new wave Archive
Describing something as underrated is sometimes little more than a lazy way of approaching an artist’s work. But it can have useful meaning. In the case of The Moberlys, the group could well be described that way. But the label doesn’t quite get to the heart of the matter: how can you be underrated if
Dirk Dirksen wasn’t known as musician, but his importance to the music history of San Francisco is substantial. Imagine a sort of Bill Graham writ small, with a perhaps unexpected interest in (and affinity for) the then-new punk rock and new wave, and you’ll have the beginnings of what he was all about. Dirksen –
One of the finest among the so-called new wave bands of the late-late-late ‘70s and very early 80s (the subgenre’s peak period) was The Beat. Renamed Paul Collins Beat to differentiate itself from the similarly-named UK ska-rock band (renamed to the English Beat, the group led by guitarist Paul Collins made some compelling music that
With great and due respect to R.E.M. – and, to a lesser extent, the B-52’s – there was a lot more significant musical activity going on in and around Athens, Georgia in the 1980s. For those who weren’t there, a 1987 documentary film, Athens, GA: Inside/Out offered a glimpse into the college town’s musical riches.
Last November I wrote a cover story for SF Weekly; it focused on a series of reissue/compilation CDs on the Liberation Hall label. Those releases contained music originally released on 415 Records, an influential and trend-setting indie label based in San Francisco in the late ‘70s and early-to-mid 1980s. Founded by Howie Klein and Chris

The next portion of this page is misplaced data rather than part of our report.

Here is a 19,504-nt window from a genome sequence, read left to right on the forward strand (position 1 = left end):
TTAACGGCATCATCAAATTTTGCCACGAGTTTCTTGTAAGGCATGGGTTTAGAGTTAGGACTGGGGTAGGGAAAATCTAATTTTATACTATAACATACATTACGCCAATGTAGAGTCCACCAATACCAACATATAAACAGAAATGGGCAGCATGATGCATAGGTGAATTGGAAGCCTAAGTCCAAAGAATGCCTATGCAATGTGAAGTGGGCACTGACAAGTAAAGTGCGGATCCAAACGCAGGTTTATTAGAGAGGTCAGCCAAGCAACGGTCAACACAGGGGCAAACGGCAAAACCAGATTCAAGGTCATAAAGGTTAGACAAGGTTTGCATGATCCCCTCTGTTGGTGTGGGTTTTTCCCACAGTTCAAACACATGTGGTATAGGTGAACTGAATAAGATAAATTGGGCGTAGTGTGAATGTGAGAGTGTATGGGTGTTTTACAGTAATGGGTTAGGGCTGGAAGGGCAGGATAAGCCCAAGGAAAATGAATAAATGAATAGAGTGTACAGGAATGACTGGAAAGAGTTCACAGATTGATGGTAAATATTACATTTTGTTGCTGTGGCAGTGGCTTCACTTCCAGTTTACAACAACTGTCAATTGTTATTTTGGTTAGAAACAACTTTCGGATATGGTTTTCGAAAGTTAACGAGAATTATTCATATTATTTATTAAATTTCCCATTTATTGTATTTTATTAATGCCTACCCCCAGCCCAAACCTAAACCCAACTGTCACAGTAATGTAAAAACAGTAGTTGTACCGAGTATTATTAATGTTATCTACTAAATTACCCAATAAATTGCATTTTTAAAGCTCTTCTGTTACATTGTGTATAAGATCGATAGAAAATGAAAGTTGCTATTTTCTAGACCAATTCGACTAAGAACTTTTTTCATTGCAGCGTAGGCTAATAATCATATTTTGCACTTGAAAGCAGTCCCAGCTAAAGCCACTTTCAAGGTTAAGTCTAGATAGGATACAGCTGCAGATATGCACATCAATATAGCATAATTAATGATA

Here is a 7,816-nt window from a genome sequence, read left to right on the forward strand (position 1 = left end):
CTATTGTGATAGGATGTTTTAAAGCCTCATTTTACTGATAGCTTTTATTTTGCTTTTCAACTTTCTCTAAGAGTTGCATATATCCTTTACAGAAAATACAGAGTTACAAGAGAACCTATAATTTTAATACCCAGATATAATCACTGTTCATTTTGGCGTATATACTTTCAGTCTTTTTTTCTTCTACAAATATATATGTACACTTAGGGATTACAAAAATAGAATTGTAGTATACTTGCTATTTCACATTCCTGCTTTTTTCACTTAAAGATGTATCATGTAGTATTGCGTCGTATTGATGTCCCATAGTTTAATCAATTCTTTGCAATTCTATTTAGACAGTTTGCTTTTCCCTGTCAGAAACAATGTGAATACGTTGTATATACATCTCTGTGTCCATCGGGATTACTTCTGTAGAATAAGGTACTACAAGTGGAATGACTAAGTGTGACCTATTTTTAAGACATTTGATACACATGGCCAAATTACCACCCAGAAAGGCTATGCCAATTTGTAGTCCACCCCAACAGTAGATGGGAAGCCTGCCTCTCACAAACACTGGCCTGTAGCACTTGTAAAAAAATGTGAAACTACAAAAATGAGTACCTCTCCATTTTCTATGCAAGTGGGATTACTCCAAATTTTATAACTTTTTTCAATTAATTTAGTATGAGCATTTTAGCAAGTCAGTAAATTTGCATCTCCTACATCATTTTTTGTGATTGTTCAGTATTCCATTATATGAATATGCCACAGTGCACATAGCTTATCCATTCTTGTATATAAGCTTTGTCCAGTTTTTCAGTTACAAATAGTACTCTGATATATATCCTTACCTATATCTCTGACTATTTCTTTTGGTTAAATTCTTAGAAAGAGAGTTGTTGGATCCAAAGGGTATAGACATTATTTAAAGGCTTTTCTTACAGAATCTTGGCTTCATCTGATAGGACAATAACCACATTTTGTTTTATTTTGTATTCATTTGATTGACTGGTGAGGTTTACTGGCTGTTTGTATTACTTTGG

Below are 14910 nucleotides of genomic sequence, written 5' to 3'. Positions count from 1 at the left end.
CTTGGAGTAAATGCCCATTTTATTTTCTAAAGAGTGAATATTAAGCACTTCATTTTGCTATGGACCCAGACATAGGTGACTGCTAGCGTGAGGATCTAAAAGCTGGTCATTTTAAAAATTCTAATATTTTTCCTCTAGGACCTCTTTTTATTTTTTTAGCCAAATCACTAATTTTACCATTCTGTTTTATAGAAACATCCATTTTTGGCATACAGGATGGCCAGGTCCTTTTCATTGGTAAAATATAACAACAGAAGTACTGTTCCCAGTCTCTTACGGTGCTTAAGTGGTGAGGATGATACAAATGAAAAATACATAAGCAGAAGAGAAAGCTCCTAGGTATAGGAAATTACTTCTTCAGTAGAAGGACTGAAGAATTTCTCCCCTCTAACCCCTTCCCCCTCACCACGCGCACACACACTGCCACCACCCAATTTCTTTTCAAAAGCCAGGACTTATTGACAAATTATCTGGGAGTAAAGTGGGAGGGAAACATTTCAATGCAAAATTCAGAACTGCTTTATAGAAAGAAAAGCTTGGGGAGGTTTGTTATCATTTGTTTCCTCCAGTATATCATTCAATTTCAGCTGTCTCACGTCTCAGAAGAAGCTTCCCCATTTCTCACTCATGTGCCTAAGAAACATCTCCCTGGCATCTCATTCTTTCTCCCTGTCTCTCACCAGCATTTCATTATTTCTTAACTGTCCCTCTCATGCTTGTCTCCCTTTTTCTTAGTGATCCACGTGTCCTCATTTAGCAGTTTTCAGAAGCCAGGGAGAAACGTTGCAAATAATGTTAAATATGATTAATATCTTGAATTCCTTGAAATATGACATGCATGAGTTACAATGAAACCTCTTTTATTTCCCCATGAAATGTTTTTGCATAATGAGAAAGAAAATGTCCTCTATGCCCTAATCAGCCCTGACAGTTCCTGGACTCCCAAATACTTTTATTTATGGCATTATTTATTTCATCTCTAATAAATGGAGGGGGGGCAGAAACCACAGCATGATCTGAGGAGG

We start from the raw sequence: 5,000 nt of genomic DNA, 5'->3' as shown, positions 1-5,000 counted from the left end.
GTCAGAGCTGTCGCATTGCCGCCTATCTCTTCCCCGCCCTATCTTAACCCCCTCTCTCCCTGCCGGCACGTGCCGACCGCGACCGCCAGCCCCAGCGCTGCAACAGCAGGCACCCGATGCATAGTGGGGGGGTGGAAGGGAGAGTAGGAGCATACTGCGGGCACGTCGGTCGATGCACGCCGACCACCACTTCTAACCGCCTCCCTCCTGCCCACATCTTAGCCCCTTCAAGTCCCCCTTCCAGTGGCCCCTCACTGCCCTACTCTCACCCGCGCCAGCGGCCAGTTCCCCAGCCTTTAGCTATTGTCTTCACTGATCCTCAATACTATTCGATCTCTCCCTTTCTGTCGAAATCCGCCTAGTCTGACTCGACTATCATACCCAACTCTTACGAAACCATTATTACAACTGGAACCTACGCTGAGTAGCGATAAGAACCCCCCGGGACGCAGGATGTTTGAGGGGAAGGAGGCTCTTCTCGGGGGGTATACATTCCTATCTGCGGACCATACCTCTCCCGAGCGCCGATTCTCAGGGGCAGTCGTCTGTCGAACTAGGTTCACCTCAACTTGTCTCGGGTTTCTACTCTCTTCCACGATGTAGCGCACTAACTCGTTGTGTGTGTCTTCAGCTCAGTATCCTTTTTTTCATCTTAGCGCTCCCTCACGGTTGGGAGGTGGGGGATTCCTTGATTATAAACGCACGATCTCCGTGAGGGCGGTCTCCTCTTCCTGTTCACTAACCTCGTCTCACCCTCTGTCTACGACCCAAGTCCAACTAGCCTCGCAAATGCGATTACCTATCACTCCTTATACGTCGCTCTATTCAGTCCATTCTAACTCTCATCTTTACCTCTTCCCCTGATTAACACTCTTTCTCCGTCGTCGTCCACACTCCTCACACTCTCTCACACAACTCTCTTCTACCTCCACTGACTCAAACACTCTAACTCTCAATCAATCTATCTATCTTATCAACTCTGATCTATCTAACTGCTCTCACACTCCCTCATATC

These five are all archival, reissue and/or compilation releases. There’s even a vinyl release here. Wolfgang Lackerschmid & Chet Baker – Quintet Sessions 1979 I was only recently introduced to the sublime collaborative genius of Lackerschmid and Baker via this release. Now, from the same era, comes this archival release. It’s even better, featuring as
When punk and new wave were exploding in New York City in the late ’70s and early 1980s, Allan Day wasn’t old enough to drive a car, much less play a gig in a bar. But the New Jersey youth was inspired to his core by the sounds coming out of the metropolis across the
Continued from Part Two… The Uptones Ska was relatively unknown in the United States when The Uptones got their start. Eric Din – who still leads a version of The Uptones today – recalls that he and a bunch of high school friends formed the group in 1981 to play the kind of music made
Continued from Part One… The Mutants In late 1978, Sally Webster had a giant loft on First and Mission where she often held salon-type events. “A lot of bands played there for their first time; it was sort of an experiment, but it was super fun.” She and some friends recruited musicians “who could actually
An edited version of this feature appeared previously as a cover story in SF Weekly. And LATE BREAKING NEWS: My book about 415 Records will be published in 2021. — bk In the mid- and late ’60s Howie Klein was a student at Stony Brook University on Long Island, 50 miles outside New York City.